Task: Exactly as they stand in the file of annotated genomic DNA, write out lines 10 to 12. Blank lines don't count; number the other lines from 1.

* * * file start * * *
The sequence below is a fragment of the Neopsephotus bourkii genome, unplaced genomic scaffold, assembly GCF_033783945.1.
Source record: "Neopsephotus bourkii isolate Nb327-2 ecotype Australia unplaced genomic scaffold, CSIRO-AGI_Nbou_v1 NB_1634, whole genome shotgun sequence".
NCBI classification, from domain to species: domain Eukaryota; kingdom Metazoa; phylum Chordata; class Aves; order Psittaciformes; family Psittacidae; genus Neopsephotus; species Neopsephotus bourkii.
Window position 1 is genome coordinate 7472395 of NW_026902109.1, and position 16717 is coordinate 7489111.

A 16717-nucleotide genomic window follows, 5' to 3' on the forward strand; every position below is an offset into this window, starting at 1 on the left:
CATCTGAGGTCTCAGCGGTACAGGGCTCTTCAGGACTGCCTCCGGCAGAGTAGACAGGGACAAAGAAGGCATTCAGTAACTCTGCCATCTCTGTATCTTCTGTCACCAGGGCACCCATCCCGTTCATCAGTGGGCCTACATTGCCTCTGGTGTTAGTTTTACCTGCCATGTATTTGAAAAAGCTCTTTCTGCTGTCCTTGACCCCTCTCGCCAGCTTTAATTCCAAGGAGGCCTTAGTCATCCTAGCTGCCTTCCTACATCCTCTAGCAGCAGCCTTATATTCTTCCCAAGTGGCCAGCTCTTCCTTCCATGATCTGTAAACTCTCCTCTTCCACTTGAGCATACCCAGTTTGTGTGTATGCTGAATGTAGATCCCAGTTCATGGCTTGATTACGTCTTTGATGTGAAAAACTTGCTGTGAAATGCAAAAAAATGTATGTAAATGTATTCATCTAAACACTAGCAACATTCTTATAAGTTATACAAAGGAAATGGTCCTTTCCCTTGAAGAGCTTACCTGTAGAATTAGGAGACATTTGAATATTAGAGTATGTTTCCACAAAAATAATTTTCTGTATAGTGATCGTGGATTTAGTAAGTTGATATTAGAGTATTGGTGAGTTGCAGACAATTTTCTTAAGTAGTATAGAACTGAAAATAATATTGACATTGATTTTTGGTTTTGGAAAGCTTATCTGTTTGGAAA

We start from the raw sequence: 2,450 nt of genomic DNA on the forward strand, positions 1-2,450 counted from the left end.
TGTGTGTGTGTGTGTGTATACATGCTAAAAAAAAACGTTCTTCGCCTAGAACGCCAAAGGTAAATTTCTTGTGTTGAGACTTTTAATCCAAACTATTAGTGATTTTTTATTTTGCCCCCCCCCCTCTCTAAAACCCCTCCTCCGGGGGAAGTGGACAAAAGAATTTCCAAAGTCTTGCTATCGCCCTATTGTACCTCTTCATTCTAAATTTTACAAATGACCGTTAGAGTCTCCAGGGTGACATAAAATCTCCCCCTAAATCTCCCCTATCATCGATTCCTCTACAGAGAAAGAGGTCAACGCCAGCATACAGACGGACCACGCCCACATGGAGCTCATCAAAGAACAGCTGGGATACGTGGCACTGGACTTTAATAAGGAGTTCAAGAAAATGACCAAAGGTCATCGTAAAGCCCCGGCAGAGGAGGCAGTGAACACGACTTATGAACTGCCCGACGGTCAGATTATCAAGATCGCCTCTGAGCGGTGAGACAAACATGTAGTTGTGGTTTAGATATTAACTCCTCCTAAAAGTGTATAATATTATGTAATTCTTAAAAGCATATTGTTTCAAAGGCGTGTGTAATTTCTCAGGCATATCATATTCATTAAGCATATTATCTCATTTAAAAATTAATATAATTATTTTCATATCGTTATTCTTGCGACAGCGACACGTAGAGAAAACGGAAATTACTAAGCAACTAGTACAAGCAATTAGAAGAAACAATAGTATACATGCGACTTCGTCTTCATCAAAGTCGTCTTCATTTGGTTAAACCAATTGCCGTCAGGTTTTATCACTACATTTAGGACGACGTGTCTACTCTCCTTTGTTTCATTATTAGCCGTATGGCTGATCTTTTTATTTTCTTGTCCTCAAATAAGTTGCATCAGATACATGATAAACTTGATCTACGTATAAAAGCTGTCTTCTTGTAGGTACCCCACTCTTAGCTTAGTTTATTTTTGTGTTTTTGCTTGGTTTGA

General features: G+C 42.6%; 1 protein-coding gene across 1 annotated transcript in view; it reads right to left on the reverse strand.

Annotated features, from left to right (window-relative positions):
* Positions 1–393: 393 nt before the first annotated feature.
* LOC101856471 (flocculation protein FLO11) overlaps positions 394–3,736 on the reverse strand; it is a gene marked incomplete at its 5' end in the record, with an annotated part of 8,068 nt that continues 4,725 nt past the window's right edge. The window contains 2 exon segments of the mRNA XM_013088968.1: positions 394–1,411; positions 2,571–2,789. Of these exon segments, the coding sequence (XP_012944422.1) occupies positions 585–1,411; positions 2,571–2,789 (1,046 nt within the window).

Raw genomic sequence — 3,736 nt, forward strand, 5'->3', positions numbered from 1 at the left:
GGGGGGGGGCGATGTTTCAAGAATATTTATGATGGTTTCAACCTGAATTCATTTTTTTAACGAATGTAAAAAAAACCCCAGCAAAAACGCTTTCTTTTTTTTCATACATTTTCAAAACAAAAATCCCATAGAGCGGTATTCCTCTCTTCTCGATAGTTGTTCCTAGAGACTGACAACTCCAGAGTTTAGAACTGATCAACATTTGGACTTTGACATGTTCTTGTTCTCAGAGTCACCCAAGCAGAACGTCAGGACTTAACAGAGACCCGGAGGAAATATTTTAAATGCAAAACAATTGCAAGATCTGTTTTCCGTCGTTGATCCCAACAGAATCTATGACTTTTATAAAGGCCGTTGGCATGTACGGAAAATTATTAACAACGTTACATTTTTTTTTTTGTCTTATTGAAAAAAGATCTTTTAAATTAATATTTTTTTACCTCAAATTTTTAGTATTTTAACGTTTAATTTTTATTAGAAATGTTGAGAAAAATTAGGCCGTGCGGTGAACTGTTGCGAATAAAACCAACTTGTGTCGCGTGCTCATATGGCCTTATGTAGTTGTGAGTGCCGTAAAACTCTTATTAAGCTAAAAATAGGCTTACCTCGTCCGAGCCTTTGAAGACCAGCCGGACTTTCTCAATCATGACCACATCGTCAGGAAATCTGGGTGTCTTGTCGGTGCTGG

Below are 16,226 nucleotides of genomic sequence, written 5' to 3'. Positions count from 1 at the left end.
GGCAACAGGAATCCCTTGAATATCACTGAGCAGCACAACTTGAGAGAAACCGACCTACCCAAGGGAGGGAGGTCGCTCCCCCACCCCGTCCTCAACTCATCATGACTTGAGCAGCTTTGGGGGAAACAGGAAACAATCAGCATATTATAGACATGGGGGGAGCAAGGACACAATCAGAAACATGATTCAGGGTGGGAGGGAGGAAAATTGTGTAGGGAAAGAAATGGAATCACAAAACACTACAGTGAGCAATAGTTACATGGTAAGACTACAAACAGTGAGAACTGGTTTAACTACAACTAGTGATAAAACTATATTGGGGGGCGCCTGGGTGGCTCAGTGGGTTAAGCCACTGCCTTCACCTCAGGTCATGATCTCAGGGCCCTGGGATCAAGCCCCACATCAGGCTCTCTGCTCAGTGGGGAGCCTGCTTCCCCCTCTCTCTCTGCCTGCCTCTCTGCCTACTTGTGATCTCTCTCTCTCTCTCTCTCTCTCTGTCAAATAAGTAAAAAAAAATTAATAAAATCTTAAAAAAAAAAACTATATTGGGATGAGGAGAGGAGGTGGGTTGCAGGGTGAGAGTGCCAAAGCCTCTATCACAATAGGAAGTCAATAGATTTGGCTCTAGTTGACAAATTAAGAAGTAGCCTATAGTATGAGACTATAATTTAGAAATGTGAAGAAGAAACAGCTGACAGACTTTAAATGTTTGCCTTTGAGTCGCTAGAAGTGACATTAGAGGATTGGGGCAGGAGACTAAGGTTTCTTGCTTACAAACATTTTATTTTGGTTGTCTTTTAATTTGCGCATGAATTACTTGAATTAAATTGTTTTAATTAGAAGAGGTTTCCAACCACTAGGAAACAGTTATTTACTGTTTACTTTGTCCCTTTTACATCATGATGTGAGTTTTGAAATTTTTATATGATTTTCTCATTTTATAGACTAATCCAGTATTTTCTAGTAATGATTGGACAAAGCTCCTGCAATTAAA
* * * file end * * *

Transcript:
Annotated features, from left to right (window-relative positions):
* Positions 1–393: 393 nt before the first annotated feature.
* LOC101856471 (flocculation protein FLO11) overlaps positions 394–3,736 on the reverse strand; it is a gene marked incomplete at its 5' end in the record, with an annotated part of 8,068 nt that continues 4,725 nt past the window's right edge. The window contains 2 exon segments of the mRNA XM_013088968.1: positions 394–1,411; positions 2,571–2,789. Of these exon segments, the coding sequence (XP_012944422.1) occupies positions 585–1,411; positions 2,571–2,789 (1,046 nt within the window).